ACCRA, Ghana - Ghanaian Minister of Planning, Professor George Gyan-Baffour, said Ghana has made progress on many of the Sustainable Development Goals (SDGs) of the United Nations.
He stated that overall, poverty declined marginally from 24.2 per cent in 2013 to 23.4 per cent in 2017, with growth in domestic productivity, measured in Gross Domestic Product (GDP), accelerating to 8.1 per cent in 2017, thereby making Ghana the second fastest growing economy in Africa in that year
According to him, key macroeconomic indicators, including budget deficit, inflation and interest rates, were trending downwards, adding that trade balance recorded surpluses in 2017 and 2018, leading to an improved balance of payment position.
This was gathered from Ghana’s first Voluntary National Review (VNR) report on the implementation of the 2030 Agenda for Sustainable Development presented at the 2019 High Level Political Forum (HLPF) at the United Nations (UN), Graphic Online reports.
The forum forms part of the follow-up and review arrangement for the nation’s 2030 Agenda and provides a platform for reviewing progress of the implementation of the SDGs.
It is also aimed at providing a stage for mutual learning and forging of partnerships to accelerate the implementation of the SDGs.
The 2019 HLPF brought together over 2,000 participants from governments, businesses, academia, civil society organizations, youth groups, UN agencies, among others.
Touching on the social sector, Prof. Gyan-Baffour stated that access to education, especially at the senior high school (SHS) level, had generally improved.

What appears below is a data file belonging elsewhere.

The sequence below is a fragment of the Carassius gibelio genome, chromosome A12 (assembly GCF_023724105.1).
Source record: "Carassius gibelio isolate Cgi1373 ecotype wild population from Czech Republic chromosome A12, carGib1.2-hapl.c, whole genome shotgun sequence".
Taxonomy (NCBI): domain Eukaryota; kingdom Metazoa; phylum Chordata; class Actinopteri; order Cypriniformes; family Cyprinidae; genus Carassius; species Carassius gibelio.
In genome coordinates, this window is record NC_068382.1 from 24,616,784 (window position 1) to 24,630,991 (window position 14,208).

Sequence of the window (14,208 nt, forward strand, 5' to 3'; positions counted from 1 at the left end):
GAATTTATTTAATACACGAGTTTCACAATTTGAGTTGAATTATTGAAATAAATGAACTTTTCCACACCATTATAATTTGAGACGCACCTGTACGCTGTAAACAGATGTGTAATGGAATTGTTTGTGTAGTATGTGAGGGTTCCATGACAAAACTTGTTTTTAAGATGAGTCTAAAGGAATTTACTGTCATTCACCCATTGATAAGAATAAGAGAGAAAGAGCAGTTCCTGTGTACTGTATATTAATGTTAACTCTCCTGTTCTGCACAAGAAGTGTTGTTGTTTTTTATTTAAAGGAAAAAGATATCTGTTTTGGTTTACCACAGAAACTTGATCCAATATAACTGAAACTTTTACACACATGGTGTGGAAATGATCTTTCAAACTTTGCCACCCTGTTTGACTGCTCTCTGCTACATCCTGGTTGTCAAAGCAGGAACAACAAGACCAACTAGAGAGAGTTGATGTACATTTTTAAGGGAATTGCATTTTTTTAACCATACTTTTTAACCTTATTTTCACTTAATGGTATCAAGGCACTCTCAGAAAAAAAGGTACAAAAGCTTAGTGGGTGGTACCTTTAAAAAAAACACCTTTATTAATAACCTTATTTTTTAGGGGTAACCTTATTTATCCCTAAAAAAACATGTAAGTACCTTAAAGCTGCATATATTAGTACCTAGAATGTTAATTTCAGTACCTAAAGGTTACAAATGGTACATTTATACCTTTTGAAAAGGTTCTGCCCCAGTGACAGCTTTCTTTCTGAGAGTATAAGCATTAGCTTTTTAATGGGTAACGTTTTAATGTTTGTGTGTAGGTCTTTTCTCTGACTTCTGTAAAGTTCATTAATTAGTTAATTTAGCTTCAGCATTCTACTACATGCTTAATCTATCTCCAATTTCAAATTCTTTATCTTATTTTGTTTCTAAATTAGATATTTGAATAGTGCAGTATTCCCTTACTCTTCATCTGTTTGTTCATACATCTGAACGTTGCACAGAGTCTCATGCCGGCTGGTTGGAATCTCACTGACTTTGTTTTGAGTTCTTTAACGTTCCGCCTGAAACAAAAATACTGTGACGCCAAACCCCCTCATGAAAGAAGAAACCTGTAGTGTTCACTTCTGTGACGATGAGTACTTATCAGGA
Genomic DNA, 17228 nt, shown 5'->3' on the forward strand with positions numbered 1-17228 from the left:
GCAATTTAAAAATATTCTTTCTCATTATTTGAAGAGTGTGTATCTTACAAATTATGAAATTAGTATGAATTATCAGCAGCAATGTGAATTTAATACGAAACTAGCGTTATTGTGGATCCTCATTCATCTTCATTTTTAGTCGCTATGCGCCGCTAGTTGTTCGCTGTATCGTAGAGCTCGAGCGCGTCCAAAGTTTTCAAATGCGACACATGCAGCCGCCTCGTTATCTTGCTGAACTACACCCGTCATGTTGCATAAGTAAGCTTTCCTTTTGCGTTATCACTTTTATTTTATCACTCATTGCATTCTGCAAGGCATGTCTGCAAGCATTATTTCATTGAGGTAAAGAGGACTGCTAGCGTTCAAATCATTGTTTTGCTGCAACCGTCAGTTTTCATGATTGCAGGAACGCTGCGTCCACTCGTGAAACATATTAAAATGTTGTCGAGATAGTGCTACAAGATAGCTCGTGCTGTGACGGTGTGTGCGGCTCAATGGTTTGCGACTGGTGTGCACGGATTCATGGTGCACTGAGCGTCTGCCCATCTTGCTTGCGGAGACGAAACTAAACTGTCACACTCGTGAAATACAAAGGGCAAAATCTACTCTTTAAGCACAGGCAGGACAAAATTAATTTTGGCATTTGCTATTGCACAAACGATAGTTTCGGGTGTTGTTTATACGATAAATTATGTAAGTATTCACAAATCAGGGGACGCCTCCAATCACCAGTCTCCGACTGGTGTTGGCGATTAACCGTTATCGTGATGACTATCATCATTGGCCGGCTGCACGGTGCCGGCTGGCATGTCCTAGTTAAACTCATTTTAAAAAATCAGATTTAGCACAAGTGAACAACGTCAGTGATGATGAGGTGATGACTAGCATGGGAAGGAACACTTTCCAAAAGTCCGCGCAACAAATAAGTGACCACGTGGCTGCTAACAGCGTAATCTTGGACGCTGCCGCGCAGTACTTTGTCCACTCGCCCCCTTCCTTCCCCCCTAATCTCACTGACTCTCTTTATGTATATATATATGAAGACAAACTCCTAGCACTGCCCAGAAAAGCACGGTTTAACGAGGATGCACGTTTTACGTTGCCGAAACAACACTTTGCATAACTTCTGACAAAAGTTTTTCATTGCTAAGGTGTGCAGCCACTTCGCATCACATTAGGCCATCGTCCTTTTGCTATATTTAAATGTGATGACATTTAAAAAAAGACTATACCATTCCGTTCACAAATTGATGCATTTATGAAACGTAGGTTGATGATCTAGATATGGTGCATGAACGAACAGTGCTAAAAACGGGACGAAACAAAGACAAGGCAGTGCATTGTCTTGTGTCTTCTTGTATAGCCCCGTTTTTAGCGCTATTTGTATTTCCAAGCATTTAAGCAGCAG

He attributed that to the introduction of the government’s free SHS flagship initiative which resulted in an additional 271,000 students enrolling in SHSs in the 2017/18 and 2018/19 academic years.
Prof. Gyan-Baffour, who is also the Member of Parliament for Wenchi, added that gender parity had been achieved at the basic education level.
He said the proportion of the population with access to electricity had also improved from 70.6 per cent in 2013 to 81.1 per cent in 2017.
On the Ghanaian environment, he said there had been a marginal increase in the forest cover.
He said Ghana had resumed the implementation of a Forest Plantation Strategy, 2017-2040, to protect the forest cover to achieve the sustainable supply of planted forest goods and services.
The minister highlighted some important lessons learnt from the implementation of the SDGs, including the importance of developing strategic partnerships with key stakeholders; building strong linkages among the government, research institutions, academia, the private sector and other stakeholders for research and innovation; enhancing the capacity of sub-national structures for the effective implementation of the SDGs and mobilising adequate domestic resources to sustain and expand current interventions.
However, he hinted on some of the challenges to achieving the SDGs to include lack of sustained financing.
According to him, improving domestic resource mobilisation and leveraging available resources from the private sector would be required to accelerate the implementation of priority interventions.
Addressing data challenges associated with the implementation of the 2030 Agenda, he said the government was implementing a data road map with three priority areas for action, filling data gaps, encouraging data use and strengthening the data ecosystem.